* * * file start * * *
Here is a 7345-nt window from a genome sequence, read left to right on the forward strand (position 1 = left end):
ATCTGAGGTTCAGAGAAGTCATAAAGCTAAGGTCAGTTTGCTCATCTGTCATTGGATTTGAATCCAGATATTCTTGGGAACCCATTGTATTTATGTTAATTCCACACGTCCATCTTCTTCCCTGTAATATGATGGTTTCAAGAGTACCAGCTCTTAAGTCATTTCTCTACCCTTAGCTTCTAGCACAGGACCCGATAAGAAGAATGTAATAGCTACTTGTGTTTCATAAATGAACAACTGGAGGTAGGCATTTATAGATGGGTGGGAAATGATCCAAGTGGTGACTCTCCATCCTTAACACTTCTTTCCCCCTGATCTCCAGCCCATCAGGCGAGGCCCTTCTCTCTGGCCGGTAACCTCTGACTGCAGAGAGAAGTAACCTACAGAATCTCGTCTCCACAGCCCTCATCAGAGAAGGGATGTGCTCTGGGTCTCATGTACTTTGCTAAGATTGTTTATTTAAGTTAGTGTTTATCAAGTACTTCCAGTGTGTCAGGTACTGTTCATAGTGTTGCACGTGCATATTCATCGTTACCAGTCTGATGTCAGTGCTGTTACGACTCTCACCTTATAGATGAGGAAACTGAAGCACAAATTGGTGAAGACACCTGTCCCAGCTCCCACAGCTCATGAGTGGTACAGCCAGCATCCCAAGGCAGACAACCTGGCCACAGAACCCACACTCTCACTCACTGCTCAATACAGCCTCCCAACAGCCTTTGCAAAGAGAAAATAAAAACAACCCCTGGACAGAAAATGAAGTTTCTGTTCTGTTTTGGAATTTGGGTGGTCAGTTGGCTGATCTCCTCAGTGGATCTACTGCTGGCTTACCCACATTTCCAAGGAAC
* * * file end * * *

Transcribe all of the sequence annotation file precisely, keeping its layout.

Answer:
Here is a 7345-nt window from a genome sequence, read left to right on the forward strand (position 1 = left end):
ATCTGAGGTTCAGAGAAGTCATAAAGCTAAGGTCAGTTTGCTCATCTGTCATTGGATTTGAATCCAGATATTCTTGGGAACCCATTGTATTTATGTTAATTCCACACGTCCATCTTCTTCCCTGTAATATGATGGTTTCAAGAGTACCAGCTCTTAAGTCATTTCTCTACCCTTAGCTTCTAGCACAGGACCCGATAAGAAGAATGTAATAGCTACTTGTGTTTCATAAATGAACAACTGGAGGTAGGCATTTATAGATGGGTGGGAAATGATCCAAGTGGTGACTCTCCATCCTTAACACTTCTTTCCCCCTGATCTCCAGCCCATCAGGCGAGGCCCTTCTCTCTGGCCGGTAACCTCTGACTGCAGAGAGAAGTAACCTACAGAATCTCGTCTCCACAGCCCTCATCAGAGAAGGGATGTGCTCTGGGTCTCATGTACTTTGCTAAGATTGTTTATTTAAGTTAGTGTTTATCAAGTACTTCCAGTGTGTCAGGTACTGTTCATAGTGTTGCACGTGCATATTCATCGTTACCAGTCTGATGTCAGTGCTGTTACGACTCTCACCTTATAGATGAGGAAACTGAAGCACAAATTGGTGAAGACACCTGTCCCAGCTCCCACAGCTCATGAGTGGTACAGCCAGCATCCCAAGGCAGACAACCTGGCCACAGAACCCACACTCTCACTCACTGCTCAATACAGCCTCCCAACAGCCTTTGCAAAGAGAAAATAAAAACAACCCCTGGACAGAAAATGAAGTTTCTGTTCTGTTTTGGAATTTGGGTGGTCAGTTGGCTGATCTCCTCAGTGGATCTACTGCTGGCTTACCCACATTTCCAAGGAAC